A unique gateway to the world of artificial intelligence, especially for creators

January 11, 2019

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For the first time, the National Film Board of Canada, the Quartier des Spectacles Partnership, Element AI, Google AI and the Conseil des Arts de Montréal are joining forces to invite a Montreal-based artist or collective to participate in Art & AI: Artistic Residency in Research/Creation and Artificial Intelligence. The residency, which will run until October 2019, includes a $50,000 budget and 200 hours of support from AI experts. The goal is to develop a prototype for an artwork intended for public space and taking advantage of AI’s potential.

Sponsored by musician David Usher and sociologist and filmmaker Sandra Rodriguez, the initiative is intended to bring the art and AI worlds closer together, so that artists can benefit from the incredible possibilities opened up by this rapidly emerging technology. At the same time, researchers and developers will benefit from working with an entirely original creative approach.

We spoke with the two sponsors to learn more about the residency and its main audience.

Artificial intelligence is something we’ve been hearing about more and more often, but what is it, exactly?

Sandra Rodriguez (SR): Artificial intelligence encompasses a wide range of recent technological developments. It isn’t a single technology, it’s a whole set of technologies and theories, based on data that allow a “computer” to perform tasks inspired by those done by the human mind. In other words, AI doesn’t copy human intelligence, it takes inspiration from it.

David Usher (DU): AI is a completely new medium that’s only just starting to take shape, but this sophisticated technology tool is already very promising and loaded with all kinds of possibilities.

What is the goal of this artistic residency?

DU: Creative work assisted by AI is very difficult to do and hard to understand if you haven’t had the opportunity to work with AI. The residency is a golden opportunity for artists to learn about these technologies and explore their potential. By working closely with leading AI researchers, they will learn what can be done within certain time and money constraints, and will also get access to the very latest developments in AI.

SR: One of the problems when we discuss the creative potential of AI is that we often reduce artistic work to knowledge of art history, which we could turn into data to be fed into a machine, which would produce a new work. But there’s so much more to making art! The goal of this residency is not to encourage reproduction, but creation. The artist’s role is to push against conventions, find new ways to see the world. That’s why I believe artists can help advance AI, and come up with new uses and applications for the technology.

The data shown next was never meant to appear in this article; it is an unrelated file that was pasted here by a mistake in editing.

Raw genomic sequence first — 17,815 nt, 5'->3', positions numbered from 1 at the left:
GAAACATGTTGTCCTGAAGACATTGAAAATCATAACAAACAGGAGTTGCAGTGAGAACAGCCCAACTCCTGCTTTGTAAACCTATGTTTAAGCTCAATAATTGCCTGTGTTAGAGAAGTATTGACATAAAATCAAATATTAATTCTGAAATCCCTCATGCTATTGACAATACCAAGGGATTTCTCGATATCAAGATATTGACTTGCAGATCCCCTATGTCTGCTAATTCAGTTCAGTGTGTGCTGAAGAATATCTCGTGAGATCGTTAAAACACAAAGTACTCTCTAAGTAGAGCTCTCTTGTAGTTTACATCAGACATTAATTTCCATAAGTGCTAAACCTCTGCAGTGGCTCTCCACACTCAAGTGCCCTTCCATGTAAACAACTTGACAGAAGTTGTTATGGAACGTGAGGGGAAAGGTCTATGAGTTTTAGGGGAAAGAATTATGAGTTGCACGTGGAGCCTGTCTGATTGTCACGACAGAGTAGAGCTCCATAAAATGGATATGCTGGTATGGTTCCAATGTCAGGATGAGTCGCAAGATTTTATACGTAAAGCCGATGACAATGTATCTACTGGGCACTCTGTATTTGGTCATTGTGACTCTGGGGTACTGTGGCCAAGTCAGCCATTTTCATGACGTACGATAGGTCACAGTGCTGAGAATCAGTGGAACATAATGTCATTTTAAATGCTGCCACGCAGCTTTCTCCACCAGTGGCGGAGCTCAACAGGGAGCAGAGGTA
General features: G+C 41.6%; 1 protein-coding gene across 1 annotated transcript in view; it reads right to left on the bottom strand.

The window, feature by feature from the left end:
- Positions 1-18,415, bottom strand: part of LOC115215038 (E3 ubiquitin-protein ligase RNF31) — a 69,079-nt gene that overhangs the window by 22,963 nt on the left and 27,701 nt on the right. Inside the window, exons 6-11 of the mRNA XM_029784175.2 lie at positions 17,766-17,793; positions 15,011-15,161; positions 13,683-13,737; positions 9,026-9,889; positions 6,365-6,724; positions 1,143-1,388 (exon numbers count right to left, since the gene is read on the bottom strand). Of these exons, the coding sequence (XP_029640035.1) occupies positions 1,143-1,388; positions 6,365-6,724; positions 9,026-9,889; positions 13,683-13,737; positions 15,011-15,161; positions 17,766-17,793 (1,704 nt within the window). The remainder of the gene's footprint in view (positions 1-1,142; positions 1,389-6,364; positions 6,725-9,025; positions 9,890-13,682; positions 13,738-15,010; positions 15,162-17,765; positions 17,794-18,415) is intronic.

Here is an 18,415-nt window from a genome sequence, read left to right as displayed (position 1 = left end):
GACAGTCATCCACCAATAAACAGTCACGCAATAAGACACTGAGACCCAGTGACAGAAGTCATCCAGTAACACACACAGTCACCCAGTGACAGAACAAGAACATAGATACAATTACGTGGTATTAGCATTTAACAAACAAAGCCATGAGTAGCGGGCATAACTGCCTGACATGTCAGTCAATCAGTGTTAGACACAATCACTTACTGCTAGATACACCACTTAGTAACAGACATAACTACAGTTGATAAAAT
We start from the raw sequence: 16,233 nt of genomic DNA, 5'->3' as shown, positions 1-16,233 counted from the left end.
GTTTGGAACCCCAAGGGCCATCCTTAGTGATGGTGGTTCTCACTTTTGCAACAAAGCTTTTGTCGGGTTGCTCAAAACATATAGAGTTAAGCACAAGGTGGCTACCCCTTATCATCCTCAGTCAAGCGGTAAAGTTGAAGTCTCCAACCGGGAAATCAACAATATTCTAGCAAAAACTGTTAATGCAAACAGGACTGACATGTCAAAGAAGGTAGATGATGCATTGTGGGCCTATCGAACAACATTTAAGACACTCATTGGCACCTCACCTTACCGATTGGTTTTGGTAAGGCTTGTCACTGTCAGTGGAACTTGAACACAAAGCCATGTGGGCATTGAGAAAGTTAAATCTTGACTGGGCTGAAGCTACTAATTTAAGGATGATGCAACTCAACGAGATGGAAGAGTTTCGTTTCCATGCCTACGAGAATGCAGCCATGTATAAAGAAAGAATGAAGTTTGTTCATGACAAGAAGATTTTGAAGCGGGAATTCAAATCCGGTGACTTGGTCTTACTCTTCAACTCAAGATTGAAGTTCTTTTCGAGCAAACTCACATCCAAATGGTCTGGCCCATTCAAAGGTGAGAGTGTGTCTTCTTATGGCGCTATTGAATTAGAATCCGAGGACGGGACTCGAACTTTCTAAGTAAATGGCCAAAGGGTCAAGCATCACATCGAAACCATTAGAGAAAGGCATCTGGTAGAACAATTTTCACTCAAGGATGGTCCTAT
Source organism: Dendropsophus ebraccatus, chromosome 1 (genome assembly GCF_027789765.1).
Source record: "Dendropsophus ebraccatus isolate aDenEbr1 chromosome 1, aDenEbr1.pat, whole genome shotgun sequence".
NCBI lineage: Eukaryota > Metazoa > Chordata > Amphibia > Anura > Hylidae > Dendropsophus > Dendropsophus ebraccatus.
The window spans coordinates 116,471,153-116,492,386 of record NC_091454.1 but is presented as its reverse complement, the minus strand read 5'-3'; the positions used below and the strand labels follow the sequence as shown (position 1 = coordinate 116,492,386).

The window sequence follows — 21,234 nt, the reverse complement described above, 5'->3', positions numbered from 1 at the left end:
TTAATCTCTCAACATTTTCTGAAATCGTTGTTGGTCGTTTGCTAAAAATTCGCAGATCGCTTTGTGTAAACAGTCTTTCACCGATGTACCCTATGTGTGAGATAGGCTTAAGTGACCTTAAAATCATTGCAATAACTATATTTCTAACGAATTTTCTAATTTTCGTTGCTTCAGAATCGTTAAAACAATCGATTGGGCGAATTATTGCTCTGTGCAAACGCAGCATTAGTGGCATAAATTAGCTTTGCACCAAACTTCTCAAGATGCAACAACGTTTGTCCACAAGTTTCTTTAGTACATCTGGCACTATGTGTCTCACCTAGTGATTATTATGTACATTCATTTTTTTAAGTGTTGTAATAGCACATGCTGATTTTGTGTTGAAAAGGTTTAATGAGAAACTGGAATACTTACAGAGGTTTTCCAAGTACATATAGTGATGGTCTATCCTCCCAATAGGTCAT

Who is this residency for, and why is it just as interesting for researchers?

SR: I sincerely hope this initiative will attract not only artists who have worked with AI before, but also those who have never explored these tools. The initiative is aimed at opening doors as wide as possible, for creators in every discipline: visual and digital art, music, performing arts, dance… Not to mention that the residency is not just beneficial for artists – it’s just as much of an opportunity for developers and researchers.

DU: Exactly! In my opinion, researchers and developers will benefit greatly from the artists’ expertise, because artists will contribute new perspectives on the AI specialists’ work and point them in new directions. There’s so much unexplored potential. Collaboration between these two worlds should produce some surprising results!

The participants are invited to think about the role of AI in the city of the future and in citizen participation. Why is this an important theme?

DU: AI isn’t science fiction, it’s a new reality that will influence the future of urban life. AI will be able to model the city in many different ways. It’s already a given that the business world will use it to its advantage, so it’s important that artists also have their say in how it’s used in the long term.

SR: If AI becomes part of our everyday lives, we all need to have a say in its role. Citizens and representatives of civil society need to be able to make themselves heard, and they need to think about future directions. That process requires a variety of different voices. Artists can challenge conventional wisdom and spark our imagination. That’s why their perspective is a welcome part of the important topic of citizen participation in urban affairs.

Call for proposals:

Art & AI: Artistic Residency in Research/Creation and Artificial Intelligence